The only known ‘prehistoric’ Wollemi trees on earth are alive, but the surrounding damage is incalculable.
It took a team of elite firefighters on a secret mission to rescue the priceless Wollemi Pines from Australia’s relentless bushfires, but there’s good news from the Ministry of Environment: it worked.
“Wollemi National Park is the only place in the world where these trees are found in the wild and, with less than 200 left, a military-style operation was put in place to save them from one of the largest bushfires ever seen in New South Wales,” the ministry said in a statement.
The trees were worth the effort because Wollemi Pines date to the time of the dinosaurs, and their footprint existed only in the fossil record of similar plants until the pocket of trees, thought to be long extinct, was discovered by bushwalker David Noble in 1994. Although propagation of the Wollemi made them commercially available in recent years, the trees are fiercely protected in Australia – in a secret, undisclosed location that is never open to the public, in order to protect them from tourism-related damage and disease.
So when the monster Gospers Fire was bearing down on the Wollemi Pines site, every effort was made to save them from destruction. The mission was made even more challenging by the terrain because the trees grow in a deep ravine surrounded by steep, rocky cliffs, at altitudes of between 670 and 780 meters.
In order to protect them from the blaze, specialist National Parks and Wildlife Service firefighters were flown in by helicopter and dropped into the site by winchline. They then set up an irrigation system in the gorge to keep the soil and trees moist, and were similarly transported in when it was necessary to activate the system. Large air tankers assisted with loads of fire retardant strategically placed to create a barrier around the trees.
“As the fires approached, helicopters water bucketed the fire edge to reduce its impact on the groves of trees,” the ministry said. “The operation was a success – while some trees have been charred, a detailed scientific assessment has confirmed the species is set to survive the bushfire season.”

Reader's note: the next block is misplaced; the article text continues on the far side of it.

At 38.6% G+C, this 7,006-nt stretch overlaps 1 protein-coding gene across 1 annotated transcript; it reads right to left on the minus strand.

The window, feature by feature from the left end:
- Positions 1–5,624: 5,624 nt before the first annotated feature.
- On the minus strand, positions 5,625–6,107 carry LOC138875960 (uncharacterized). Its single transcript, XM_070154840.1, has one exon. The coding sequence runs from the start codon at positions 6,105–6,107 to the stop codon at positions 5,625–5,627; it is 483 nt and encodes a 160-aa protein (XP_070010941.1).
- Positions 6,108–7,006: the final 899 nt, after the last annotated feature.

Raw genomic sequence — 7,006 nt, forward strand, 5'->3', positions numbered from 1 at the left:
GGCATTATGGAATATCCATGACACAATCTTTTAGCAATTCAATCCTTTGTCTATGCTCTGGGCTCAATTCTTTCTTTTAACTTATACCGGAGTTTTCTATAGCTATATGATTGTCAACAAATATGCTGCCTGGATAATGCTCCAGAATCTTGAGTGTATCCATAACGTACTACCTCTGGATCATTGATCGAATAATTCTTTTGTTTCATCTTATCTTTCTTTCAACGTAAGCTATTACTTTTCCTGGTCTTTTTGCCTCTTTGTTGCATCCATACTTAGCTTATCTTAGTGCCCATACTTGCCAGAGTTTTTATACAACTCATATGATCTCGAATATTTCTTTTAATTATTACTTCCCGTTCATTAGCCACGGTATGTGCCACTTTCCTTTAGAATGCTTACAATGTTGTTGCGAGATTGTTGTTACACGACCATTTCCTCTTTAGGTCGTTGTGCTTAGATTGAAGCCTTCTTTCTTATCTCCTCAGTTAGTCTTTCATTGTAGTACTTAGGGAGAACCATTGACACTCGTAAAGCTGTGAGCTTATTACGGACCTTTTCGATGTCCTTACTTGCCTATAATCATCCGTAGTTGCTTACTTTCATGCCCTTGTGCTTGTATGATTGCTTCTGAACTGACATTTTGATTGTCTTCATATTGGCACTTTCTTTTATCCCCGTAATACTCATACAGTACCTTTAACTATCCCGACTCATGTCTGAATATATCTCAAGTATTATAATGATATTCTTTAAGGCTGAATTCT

The Australian wildfires have destroyed at least 80 percent of the world heritage area in the Blue Mountains, according to a report Friday from The Guardian. The fires also burned through more than 50 percent of the Gondwana world heritage rainforests, both listed by UNESCO for their biodiversity and evolutionary history, in places that Australia’s seasonal bushfires never touch. In total, nearly one million hectares have burned there.
It is home to the Wollami Pines, which date to the Jurassic Period in the fossil record and represent what botanists say is the most ancient and genetically primitive of the world’s Araucarians, a type of conifer. They grow to be about 40 meters high and one meter around, and have both male and female reproductive characteristics. Every plant growing in the wild has the exact same DNA, according to Australian experts.
They also routinely survive temperatures up to 45°C. It’s hoped that the surviving trees will remain healthy, although a few were damaged by the flames. Matt Kean, the Australian environment minister, said this is the first opportunity to see how the mature trees will respond to the fire and its aftermath.
“It will help us refine the way we manage fire in these sites long-term,” Kean said.